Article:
Let’s face it, meetings can get derailed easily at the best of times. During remote work, it’s much easier for people’s minds and eyes to wander past the shoulders of their colleagues and external’s homes.
To maintain good communication among the internal and external members of the team, it is essential to set an agenda ahead of the meeting, including what you would like to discuss and desired outcomes of the meetings. That way, everyone knows why they are there and there’s a much greater chance of everyone staying on track.
Always take action notes and circulate after meetings
To keep the lines of communication clear (and accurate), it’s important for meetings to be followed up with action notes so that everyone on the team knows what the next steps are, what is expected of them within that and the timeframe in which they need to complete their share.
Always take action notes and share them following a meeting to ensure that everyone is on the same page, welcome feedback, edits and clarification.
Keep it concise
Good communication skills rely on comms to be concise. Without being rude, keep it short and focused. If someone doesn’t understand your message or email, strike while the iron is hot and make the call straight away.
Good communication depends on the communicator, making sure that your colleagues understand you is your responsibility as much as it is theirs.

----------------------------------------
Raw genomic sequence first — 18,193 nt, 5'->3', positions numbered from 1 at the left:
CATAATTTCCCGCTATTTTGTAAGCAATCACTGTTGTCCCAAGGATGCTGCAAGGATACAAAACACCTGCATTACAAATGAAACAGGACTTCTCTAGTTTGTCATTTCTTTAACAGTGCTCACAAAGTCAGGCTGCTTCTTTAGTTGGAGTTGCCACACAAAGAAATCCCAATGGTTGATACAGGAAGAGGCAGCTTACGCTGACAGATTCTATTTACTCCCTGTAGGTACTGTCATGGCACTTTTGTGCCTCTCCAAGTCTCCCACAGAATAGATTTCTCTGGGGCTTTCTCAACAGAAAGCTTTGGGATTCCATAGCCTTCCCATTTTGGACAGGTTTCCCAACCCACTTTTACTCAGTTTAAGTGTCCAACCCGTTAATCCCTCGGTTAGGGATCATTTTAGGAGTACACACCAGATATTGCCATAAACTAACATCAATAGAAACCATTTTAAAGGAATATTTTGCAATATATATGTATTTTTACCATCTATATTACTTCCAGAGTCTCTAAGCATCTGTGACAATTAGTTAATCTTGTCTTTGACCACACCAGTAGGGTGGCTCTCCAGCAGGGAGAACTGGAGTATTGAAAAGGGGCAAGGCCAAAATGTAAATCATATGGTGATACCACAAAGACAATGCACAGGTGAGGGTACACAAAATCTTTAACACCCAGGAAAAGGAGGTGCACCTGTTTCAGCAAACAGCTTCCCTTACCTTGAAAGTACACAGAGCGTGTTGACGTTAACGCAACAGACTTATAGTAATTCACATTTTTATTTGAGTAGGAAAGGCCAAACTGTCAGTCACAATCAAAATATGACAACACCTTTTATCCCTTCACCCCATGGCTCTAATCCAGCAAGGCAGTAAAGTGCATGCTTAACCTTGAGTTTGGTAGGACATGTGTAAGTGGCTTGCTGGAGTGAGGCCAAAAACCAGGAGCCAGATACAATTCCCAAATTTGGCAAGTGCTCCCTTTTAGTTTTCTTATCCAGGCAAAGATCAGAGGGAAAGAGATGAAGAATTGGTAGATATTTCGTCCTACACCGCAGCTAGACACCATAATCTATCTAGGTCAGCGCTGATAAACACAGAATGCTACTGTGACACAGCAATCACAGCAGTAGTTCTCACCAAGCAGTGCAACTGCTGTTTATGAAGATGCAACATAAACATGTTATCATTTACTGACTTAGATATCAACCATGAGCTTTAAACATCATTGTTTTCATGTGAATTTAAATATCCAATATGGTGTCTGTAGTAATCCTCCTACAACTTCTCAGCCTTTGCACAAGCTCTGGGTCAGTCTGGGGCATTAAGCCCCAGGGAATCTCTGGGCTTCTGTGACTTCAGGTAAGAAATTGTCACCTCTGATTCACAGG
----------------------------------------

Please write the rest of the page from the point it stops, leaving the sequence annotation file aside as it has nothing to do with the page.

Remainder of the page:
Practice delivering your ideas in a linear way
If you find that you are the type of person that often goes on tangents, don’t beat yourself up! There are ways that you can polish up your presentation skills.
If you are due to share your ideas or insights, write down your own personal agenda as well as the format in which you would like to deliver your presentation. It might even help to practice in the mirror. When it comes to holding people’s focus, it is essential to highlight the facts in a digestible way. When delivering new ideas or insights, remind yourself that the people you are speaking to have likely never heard this information before, so deliver it to them with that in mind.
Maintain an interactive task board that everyone has access to
There are ways to keep an eye on what everyone else is up to without micro-managing. Whether your working remotely or in the office, you can stay on top of your workload and how that corresponds with your teams easily with platforms such as Trello, Monday and Asana to name a few.
Call out good and poor communication
If poor communication is slowing you or the entire team down, it’s time to call it out sooner, rather than later. Nothing changes if everyone accepts the status quo. If communication is poor among your team, try to address it. Ask where the gaps are and see what can be done to improve the current set up.
If your team members would benefit from a communication skills course, see if there is available funding to facilitate it. Ultimately poor communication is time-consuming and time is money so it won’t be long before there is a clear return on investment.
Ask colleagues and peers for feedback
As you and your team move toward optimal communication, ask colleagues and peers for feedback. Ask if they understood the brief after you discussed it with them. Ask them if there is anything you could do to make it clearer.
Offer feedback where appropriate, let your team members know what works best for you and what makes for optimal communication for you.